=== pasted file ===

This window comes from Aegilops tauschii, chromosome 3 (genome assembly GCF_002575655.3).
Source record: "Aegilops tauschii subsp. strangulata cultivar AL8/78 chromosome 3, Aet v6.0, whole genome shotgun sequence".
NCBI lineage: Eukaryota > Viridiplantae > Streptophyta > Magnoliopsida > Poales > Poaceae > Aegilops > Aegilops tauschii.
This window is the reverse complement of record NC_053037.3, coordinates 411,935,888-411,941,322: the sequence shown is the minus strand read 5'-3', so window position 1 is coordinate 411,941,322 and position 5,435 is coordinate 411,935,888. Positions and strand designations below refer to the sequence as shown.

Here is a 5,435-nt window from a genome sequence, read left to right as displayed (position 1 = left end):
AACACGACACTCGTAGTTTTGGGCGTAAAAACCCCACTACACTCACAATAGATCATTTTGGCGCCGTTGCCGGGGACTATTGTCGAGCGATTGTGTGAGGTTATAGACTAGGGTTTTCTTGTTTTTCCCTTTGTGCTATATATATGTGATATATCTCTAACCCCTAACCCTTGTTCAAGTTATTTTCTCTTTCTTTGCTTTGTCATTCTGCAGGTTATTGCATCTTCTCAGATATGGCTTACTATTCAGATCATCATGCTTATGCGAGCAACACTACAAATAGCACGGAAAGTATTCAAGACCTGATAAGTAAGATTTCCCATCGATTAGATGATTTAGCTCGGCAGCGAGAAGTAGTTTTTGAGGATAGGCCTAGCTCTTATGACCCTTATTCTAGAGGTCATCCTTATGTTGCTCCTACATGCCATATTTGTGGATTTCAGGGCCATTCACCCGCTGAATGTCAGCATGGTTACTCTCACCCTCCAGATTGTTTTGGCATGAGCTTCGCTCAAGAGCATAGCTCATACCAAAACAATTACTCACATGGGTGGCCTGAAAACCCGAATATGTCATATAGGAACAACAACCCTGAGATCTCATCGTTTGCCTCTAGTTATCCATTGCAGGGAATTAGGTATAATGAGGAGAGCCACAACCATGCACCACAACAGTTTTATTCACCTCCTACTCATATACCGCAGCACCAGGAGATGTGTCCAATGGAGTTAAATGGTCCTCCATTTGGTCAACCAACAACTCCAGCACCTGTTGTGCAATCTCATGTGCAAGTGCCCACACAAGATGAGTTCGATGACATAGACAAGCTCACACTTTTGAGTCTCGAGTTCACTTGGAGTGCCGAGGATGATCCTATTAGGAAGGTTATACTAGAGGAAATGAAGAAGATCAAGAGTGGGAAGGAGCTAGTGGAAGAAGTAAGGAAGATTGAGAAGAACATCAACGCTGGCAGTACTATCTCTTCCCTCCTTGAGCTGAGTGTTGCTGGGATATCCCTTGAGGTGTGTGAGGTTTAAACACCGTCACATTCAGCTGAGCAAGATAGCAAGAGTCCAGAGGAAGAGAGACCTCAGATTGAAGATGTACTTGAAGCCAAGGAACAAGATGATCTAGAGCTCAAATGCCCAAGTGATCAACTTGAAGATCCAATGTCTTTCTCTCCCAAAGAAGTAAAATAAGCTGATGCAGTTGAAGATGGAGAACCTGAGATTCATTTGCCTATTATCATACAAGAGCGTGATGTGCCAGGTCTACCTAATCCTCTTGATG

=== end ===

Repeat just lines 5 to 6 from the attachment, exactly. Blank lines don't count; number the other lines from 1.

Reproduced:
Here is a 5,435-nt window from a genome sequence, read left to right as displayed (position 1 = left end):
AACACGACACTCGTAGTTTTGGGCGTAAAAACCCCACTACACTCACAATAGATCATTTTGGCGCCGTTGCCGGGGACTATTGTCGAGCGATTGTGTGAGGTTATAGACTAGGGTTTTCTTGTTTTTCCCTTTGTGCTATATATATGTGATATATCTCTAACCCCTAACCCTTGTTCAAGTTATTTTCTCTTTCTTTGCTTTGTCATTCTGCAGGTTATTGCATCTTCTCAGATATGGCTTACTATTCAGATCATCATGCTTATGCGAGCAACACTACAAATAGCACGGAAAGTATTCAAGACCTGATAAGTAAGATTTCCCATCGATTAGATGATTTAGCTCGGCAGCGAGAAGTAGTTTTTGAGGATAGGCCTAGCTCTTATGACCCTTATTCTAGAGGTCATCCTTATGTTGCTCCTACATGCCATATTTGTGGATTTCAGGGCCATTCACCCGCTGAATGTCAGCATGGTTACTCTCACCCTCCAGATTGTTTTGGCATGAGCTTCGCTCAAGAGCATAGCTCATACCAAAACAATTACTCACATGGGTGGCCTGAAAACCCGAATATGTCATATAGGAACAACAACCCTGAGATCTCATCGTTTGCCTCTAGTTATCCATTGCAGGGAATTAGGTATAATGAGGAGAGCCACAACCATGCACCACAACAGTTTTATTCACCTCCTACTCATATACCGCAGCACCAGGAGATGTGTCCAATGGAGTTAAATGGTCCTCCATTTGGTCAACCAACAACTCCAGCACCTGTTGTGCAATCTCATGTGCAAGTGCCCACACAAGATGAGTTCGATGACATAGACAAGCTCACACTTTTGAGTCTCGAGTTCACTTGGAGTGCCGAGGATGATCCTATTAGGAAGGTTATACTAGAGGAAATGAAGAAGATCAAGAGTGGGAAGGAGCTAGTGGAAGAAGTAAGGAAGATTGAGAAGAACATCAACGCTGGCAGTACTATCTCTTCCCTCCTTGAGCTGAGTGTTGCTGGGATATCCCTTGAGGTGTGTGAGGTTTAAACACCGTCACATTCAGCTGAGCAAGATAGCAAGAGTCCAGAGGAAGAGAGACCTCAGATTGAAGATGTACTTGAAGCCAAGGAACAAGATGATCTAGAGCTCAAATGCCCAAGTGATCAACTTGAAGATCCAATGTCTTTCTCTCCCAAAGAAGTAAAATAAGCTGATGCAGTTGAAGATGGAGAACCTGAGATTCATTTGCCTATTATCATACAAGAGCGTGATGTGCCAGGTCTACCTAATCCTCTTGATG